New York City Mayor Bill de Blasio announced new rules that will clarify that pedal assist e-bikes will be permitted on NYC Streets.
These bikes, known as Class 1 pedal assist e-bikes, require the rider to pedal in order to activate a small, silent motor. The motor cuts out at a speed of 20 miles per hour. Throttle e-bikes — those that operate without the assistance of pedaling and with capacity to exceed speeds of 20 miles per hour — will continue to be illegal under state and local laws.
In creating this framework, New York City joins cities in the U.S. and around the world in embracing pedal assist e-bikes as a means of getting more people to ride bicycles, helping to reduce pollution and traffic congestion and aiding commerce.
“As cycling continues to grow in popularity for commuting, deliveries and tourism, we are seeing the demand for pedal-assist bicycles that can help cyclists travel longer distances and more easily climb steep hills,” said the mayor in a press statement. “With new and clear guidelines, cyclists, delivery workers and businesses alike will now understand exactly what devices are allowed.”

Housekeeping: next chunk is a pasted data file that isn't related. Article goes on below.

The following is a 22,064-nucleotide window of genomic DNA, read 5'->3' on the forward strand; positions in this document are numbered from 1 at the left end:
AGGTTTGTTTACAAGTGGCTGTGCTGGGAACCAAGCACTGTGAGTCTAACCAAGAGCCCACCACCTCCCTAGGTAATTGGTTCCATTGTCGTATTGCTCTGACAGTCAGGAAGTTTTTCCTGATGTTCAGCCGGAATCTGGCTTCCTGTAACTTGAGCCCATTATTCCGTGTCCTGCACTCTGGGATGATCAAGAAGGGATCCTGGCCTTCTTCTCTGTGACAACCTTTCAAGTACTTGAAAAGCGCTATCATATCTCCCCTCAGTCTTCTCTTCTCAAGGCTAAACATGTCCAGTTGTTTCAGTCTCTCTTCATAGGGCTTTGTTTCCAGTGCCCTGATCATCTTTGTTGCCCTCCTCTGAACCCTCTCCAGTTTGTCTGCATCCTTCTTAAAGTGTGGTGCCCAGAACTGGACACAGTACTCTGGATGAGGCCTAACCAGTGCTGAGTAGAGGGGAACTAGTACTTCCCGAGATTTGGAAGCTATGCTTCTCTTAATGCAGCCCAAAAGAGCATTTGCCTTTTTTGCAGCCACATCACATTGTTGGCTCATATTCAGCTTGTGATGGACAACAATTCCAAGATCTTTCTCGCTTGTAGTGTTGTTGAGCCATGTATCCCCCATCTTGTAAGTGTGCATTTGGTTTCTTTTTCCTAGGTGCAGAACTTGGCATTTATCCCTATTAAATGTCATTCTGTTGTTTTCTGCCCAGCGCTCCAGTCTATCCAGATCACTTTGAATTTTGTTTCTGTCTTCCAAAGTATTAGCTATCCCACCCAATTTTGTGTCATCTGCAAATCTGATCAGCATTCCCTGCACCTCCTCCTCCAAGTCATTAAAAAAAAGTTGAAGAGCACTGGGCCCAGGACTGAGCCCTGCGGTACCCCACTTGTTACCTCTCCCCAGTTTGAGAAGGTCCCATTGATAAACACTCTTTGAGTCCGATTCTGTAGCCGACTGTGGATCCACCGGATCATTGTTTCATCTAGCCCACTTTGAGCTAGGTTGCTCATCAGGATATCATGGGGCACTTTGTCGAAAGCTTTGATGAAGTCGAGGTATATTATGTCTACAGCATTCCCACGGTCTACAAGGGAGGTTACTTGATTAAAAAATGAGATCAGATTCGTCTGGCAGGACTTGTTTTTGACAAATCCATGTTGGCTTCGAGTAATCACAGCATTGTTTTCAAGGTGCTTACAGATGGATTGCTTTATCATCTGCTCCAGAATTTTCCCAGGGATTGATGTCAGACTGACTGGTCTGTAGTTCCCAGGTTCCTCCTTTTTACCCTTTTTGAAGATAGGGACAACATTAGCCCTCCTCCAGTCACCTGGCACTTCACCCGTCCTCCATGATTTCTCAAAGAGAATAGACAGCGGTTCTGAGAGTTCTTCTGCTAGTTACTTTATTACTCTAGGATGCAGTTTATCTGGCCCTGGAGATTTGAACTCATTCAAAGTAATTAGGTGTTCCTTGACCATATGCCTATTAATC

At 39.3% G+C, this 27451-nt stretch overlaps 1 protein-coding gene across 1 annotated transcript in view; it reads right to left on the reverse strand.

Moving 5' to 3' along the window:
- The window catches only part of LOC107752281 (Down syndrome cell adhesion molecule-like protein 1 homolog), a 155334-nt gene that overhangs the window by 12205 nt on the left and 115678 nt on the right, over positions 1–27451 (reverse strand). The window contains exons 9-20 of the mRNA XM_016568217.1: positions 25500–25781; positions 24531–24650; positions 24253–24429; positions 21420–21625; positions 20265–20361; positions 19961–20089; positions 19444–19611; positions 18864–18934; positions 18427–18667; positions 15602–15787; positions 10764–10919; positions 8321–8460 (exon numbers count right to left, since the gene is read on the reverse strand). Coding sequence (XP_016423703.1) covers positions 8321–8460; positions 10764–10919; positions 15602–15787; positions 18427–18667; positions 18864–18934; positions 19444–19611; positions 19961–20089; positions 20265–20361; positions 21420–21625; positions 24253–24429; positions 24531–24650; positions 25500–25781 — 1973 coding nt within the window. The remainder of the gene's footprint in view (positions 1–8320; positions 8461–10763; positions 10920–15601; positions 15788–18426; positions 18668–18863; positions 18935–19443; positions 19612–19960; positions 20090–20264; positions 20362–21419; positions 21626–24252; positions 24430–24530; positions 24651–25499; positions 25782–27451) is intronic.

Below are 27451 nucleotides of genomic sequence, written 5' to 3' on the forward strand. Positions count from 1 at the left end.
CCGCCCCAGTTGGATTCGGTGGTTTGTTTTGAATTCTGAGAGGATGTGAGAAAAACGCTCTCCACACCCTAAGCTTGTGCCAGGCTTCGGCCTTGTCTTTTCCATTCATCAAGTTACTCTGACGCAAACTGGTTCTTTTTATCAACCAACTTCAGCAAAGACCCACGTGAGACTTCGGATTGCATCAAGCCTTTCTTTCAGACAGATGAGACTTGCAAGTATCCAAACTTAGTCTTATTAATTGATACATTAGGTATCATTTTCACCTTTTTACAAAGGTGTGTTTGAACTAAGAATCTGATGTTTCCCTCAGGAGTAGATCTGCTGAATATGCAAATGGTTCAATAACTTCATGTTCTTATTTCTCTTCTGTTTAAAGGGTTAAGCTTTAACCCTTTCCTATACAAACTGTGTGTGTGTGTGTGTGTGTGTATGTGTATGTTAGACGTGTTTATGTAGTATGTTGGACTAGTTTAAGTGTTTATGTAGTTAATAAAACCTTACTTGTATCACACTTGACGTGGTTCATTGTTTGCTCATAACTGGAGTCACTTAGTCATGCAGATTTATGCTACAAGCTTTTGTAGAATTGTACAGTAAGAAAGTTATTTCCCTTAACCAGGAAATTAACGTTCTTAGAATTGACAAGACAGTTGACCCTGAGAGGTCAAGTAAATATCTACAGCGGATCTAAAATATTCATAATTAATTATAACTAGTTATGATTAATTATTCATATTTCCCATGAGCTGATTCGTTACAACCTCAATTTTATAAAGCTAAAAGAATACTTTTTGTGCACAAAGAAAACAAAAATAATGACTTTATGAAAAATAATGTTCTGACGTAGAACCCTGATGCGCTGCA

Rules regarding use of e-bikes have long occupied a grey area. Under current rules, e-bikes are legal to sell and to buy, but not to ride on NYC streets. And yet, e-bikes are growing in popularity, and their adoption is being encouraged elsewhere by municipalities and by some bike share system operators, who are putting pedal-assist bikes to their fleets.
Many see value in adding options to a multi-modal transportation range, notably as cities continue to grow. London’s equivalent of the DOT recently partnered with the bicycle trade association, bike shops and several brands in a campaign to support awareness and use of e-bikes. Davis, Sacramento and West Sacramento, CA, are launching the largest pedal-assist bike share system in the U.S.
Mayor de Blasio announced a crackdown on e-bikes last fall that took effect in January. Critics charged that the move unfairly targeted low-wage, mostly immigrant delivery workers, who bear the cost of having their bikes confiscated. Advocates have been working to reduce fines and make it easier for delivery workers to obtain compliant bikes. NYC Department of Transportation Commissioner Polly Trottenberg told Streetsblog this week: “We are going to be working closely, as we already do, with delivery groups around the city, immigrant groups, to help educate and work with them to encourage them to avail themselves now.”
The next steps by the NYC DOT are to launch a 30-day public comment period followed by a public hearing.
At the state level, legislation that would clearly define types of e-bikes and where they can be ridden has been bogged down in the New York State Assembly. You can directly contact your state assembly members to support bills A07791B and S06029B by following this link.
Photo: Trek Bikes